In 1955, the House Committee on Un-American Activities subpoenaed Seeger to appear before them (read his testimony at http://www.peteseeger.net/HUAC.htm). During the hearings, Seeger refused to disclose his political views and the names of his political associates. When asked by the committee to name for whom he had sung, Seeger replied, “I am saying voluntarily that I have sung for almost every religious group in the country, from Jewish and Catholic, and Presbyterian and Holy Rollers and Revival Churches, and I do this voluntarily. I have sung for many, many different groups—and it is hard for perhaps one person to believe, I was looking back over the twenty years or so that I have sung around these forty-eight states, that I have sung in so many different places.” He was sentenced to one year in jail but, quoting the First Amendment, successfully appealed the decision after spending four hours behind bars. However, he has been blacklisted most of his life from normal radio and television work.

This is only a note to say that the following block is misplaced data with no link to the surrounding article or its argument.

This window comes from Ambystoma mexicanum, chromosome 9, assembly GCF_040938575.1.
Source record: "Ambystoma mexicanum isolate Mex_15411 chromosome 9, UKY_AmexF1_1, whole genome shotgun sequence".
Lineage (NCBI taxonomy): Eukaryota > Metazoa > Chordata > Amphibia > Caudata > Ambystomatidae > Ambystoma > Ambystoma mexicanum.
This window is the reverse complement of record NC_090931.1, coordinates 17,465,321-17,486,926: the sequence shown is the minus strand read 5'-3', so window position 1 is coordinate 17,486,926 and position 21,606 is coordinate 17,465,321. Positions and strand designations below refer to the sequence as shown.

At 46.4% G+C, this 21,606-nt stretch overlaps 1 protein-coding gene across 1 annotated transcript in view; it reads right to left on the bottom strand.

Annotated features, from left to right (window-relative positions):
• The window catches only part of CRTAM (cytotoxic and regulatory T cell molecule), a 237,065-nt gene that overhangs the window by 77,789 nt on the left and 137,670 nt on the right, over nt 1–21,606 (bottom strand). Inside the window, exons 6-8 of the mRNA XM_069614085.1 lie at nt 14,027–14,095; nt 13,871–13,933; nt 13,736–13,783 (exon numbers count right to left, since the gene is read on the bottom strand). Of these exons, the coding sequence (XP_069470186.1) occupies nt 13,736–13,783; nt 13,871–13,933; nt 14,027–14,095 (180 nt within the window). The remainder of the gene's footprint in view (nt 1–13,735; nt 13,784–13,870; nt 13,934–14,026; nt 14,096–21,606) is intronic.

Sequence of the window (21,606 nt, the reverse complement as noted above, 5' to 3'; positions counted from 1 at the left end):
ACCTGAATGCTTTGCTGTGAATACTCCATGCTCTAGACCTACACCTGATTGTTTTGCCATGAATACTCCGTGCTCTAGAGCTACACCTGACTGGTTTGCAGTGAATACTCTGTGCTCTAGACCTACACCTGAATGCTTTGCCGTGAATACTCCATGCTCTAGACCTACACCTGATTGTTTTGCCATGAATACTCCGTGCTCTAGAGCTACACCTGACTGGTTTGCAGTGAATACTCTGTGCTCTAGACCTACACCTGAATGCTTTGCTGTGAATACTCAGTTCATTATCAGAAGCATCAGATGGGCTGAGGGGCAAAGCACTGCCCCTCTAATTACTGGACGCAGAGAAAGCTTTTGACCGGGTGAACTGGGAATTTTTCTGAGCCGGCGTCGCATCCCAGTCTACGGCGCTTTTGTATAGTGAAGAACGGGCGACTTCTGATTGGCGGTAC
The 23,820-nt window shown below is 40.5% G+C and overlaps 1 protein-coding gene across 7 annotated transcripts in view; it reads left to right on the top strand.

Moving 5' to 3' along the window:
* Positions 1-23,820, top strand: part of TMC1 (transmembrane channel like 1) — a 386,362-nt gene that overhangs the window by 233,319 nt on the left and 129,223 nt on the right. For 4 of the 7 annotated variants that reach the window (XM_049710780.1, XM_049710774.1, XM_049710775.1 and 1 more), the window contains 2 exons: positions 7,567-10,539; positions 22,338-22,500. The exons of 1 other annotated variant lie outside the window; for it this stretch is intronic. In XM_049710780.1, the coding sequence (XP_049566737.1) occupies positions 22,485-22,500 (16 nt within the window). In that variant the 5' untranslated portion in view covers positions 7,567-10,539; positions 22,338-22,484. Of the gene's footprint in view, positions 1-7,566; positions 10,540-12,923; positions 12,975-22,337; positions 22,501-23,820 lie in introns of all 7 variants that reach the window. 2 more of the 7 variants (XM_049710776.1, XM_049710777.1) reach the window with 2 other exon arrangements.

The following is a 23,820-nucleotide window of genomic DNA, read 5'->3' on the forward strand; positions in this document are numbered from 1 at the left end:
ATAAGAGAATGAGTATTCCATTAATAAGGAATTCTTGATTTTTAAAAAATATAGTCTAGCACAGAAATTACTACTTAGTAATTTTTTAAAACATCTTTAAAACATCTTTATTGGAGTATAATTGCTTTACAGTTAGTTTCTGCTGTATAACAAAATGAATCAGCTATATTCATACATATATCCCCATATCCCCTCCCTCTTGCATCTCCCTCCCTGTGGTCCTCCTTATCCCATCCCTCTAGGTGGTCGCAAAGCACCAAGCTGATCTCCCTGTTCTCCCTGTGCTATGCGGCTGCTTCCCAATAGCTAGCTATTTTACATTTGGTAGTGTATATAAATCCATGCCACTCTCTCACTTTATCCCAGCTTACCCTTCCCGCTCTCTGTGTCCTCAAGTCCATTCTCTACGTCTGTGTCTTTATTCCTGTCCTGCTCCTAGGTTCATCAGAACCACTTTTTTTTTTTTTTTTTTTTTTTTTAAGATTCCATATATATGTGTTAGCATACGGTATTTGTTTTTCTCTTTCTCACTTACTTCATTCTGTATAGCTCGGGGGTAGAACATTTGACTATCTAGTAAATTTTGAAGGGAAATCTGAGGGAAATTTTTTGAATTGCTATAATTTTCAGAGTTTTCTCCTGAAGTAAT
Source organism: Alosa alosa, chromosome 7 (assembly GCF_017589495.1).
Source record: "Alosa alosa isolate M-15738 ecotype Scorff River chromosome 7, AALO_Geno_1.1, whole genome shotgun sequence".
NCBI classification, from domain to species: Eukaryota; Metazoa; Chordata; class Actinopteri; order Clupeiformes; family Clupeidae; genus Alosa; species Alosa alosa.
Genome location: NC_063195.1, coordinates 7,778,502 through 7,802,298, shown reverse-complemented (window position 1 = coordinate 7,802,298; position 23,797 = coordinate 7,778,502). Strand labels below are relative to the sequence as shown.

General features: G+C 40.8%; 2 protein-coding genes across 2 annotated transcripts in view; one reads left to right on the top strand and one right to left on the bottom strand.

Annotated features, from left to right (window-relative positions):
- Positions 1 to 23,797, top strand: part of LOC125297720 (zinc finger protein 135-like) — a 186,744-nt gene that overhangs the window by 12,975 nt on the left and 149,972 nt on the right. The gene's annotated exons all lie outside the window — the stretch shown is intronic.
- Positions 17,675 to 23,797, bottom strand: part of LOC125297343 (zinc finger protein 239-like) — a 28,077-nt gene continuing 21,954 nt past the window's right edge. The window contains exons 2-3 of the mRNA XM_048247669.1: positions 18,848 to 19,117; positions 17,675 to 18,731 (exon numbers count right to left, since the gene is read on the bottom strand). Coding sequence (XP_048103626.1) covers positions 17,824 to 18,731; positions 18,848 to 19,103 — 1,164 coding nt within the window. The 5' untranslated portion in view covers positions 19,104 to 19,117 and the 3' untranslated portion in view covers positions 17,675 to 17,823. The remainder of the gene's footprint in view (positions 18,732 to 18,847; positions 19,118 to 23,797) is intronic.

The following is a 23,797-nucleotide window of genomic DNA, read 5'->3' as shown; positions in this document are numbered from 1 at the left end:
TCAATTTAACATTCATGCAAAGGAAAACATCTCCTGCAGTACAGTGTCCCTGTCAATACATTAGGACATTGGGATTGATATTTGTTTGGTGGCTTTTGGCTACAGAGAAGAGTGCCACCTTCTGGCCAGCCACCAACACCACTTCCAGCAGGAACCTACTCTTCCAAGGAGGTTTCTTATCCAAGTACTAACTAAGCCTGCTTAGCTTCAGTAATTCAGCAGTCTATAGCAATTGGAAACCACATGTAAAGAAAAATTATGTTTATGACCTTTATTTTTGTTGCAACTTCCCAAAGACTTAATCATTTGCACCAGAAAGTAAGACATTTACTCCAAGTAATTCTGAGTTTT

During the 1960s, Seeger traveled around the country, continuing to play his folk songs for the peace and civil rights movements. Deeply offended by the U.S. involvement in Vietnam, Seeger, along with other folk singers such as Joan Baez, led many protests.

“Wherever he was asked, when the need was the greatest, he, like Kilroy, was there. And still is,” said his long-time friend, Studs Terkel. “Though his voice is somewhat shot, he holds forth on that stage. Whether it be a concert hall, a gathering in the park, a street demonstration, any area is a battleground for human rights.”